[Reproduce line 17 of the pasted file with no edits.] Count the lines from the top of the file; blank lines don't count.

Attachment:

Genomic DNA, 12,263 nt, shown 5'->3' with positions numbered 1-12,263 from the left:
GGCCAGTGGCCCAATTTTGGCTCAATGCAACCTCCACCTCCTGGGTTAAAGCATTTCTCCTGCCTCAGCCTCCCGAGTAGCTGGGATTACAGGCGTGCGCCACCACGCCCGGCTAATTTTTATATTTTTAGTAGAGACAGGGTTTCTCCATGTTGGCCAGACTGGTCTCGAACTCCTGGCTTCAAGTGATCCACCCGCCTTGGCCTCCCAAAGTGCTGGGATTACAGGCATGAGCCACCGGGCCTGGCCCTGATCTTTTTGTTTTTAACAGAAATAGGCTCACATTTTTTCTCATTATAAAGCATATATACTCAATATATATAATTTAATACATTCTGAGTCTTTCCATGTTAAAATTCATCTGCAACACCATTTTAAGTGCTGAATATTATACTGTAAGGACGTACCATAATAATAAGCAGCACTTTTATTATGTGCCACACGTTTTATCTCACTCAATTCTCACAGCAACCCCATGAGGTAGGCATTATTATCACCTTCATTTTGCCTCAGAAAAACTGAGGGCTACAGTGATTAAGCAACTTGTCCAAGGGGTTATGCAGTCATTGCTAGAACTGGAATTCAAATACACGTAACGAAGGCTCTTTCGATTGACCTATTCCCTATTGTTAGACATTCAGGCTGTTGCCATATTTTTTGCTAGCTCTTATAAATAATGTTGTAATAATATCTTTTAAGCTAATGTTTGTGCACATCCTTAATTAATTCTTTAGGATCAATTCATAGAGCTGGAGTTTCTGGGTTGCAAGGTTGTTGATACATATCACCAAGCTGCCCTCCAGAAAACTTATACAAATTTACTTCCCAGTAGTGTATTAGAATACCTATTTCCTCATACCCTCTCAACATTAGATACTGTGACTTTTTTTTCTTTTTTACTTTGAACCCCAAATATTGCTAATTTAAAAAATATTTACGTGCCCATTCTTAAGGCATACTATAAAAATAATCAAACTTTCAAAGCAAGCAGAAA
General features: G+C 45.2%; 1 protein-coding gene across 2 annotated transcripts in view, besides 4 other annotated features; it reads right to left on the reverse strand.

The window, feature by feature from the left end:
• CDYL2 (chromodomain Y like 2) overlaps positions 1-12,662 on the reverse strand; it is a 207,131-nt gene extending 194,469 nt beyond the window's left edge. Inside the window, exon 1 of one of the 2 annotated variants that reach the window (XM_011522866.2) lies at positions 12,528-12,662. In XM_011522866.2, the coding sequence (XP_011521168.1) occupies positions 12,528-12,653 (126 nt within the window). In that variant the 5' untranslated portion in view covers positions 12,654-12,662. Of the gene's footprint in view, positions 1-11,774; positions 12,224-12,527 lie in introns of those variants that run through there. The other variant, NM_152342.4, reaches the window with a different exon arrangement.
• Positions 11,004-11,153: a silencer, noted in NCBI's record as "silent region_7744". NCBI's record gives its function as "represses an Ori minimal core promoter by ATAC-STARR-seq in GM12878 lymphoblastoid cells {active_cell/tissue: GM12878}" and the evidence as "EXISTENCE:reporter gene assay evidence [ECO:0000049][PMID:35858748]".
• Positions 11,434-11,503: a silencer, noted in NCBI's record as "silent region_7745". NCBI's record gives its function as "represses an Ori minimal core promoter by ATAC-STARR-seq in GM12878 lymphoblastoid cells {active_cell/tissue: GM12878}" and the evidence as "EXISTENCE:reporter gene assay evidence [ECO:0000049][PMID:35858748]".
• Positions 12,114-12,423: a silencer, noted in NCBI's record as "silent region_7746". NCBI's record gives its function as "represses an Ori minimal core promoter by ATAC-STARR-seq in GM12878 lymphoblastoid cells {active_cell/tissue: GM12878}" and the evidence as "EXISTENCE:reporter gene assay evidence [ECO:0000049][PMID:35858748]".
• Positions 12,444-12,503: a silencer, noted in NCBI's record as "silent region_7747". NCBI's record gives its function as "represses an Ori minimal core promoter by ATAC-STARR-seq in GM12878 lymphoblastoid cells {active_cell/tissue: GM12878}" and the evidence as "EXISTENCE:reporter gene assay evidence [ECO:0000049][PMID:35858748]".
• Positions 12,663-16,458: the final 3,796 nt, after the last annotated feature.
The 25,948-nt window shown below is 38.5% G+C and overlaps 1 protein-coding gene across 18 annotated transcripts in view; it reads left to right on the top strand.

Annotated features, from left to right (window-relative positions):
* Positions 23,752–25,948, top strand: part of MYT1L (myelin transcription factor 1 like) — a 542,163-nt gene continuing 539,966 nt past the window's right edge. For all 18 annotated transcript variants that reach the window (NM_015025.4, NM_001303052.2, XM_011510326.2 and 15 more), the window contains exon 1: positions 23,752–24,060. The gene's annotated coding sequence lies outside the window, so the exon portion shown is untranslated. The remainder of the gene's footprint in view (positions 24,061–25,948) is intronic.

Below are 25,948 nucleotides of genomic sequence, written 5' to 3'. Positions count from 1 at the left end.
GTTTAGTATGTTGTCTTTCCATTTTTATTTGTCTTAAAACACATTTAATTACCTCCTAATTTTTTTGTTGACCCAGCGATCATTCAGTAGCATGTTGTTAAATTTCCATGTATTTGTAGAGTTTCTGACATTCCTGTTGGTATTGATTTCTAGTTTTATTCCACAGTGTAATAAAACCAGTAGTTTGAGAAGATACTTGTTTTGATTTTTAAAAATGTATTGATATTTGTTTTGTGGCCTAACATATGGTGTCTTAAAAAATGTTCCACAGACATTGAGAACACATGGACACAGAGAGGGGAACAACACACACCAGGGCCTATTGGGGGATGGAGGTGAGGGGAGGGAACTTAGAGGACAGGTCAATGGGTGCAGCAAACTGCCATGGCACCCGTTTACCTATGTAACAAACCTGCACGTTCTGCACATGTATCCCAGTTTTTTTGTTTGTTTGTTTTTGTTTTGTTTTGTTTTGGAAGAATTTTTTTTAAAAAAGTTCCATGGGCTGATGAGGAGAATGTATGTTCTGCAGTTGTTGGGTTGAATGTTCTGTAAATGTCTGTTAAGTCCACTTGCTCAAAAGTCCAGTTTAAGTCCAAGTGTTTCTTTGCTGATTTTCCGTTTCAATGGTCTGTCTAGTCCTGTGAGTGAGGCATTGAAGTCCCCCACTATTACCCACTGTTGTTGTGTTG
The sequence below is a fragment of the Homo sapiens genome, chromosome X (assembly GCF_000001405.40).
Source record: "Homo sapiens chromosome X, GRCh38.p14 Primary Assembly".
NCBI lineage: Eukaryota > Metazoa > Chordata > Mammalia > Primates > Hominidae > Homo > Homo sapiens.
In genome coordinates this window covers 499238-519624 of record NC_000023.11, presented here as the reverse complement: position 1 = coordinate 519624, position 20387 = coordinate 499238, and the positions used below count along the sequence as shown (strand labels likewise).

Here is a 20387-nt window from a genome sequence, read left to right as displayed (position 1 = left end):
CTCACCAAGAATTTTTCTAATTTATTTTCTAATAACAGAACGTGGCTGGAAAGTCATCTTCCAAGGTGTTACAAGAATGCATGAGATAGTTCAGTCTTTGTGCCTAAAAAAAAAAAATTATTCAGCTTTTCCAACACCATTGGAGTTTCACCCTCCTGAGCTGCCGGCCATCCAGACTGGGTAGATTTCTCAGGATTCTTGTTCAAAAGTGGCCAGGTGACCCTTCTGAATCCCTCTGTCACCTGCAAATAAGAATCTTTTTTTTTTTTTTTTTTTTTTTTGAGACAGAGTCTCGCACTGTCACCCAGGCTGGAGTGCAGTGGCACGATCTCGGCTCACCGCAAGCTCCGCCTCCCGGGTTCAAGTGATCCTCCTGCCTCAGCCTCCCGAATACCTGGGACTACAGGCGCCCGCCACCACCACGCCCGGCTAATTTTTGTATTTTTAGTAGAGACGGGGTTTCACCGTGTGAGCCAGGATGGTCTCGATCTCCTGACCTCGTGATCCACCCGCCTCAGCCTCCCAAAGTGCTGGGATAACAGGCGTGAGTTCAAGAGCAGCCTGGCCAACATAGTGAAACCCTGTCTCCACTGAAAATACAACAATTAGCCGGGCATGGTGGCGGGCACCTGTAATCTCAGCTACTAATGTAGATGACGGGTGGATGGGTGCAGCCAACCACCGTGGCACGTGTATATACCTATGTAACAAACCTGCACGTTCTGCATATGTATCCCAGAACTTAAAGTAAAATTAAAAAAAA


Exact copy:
Source record: "Homo sapiens chromosome X, GRCh38.p14 Primary Assembly".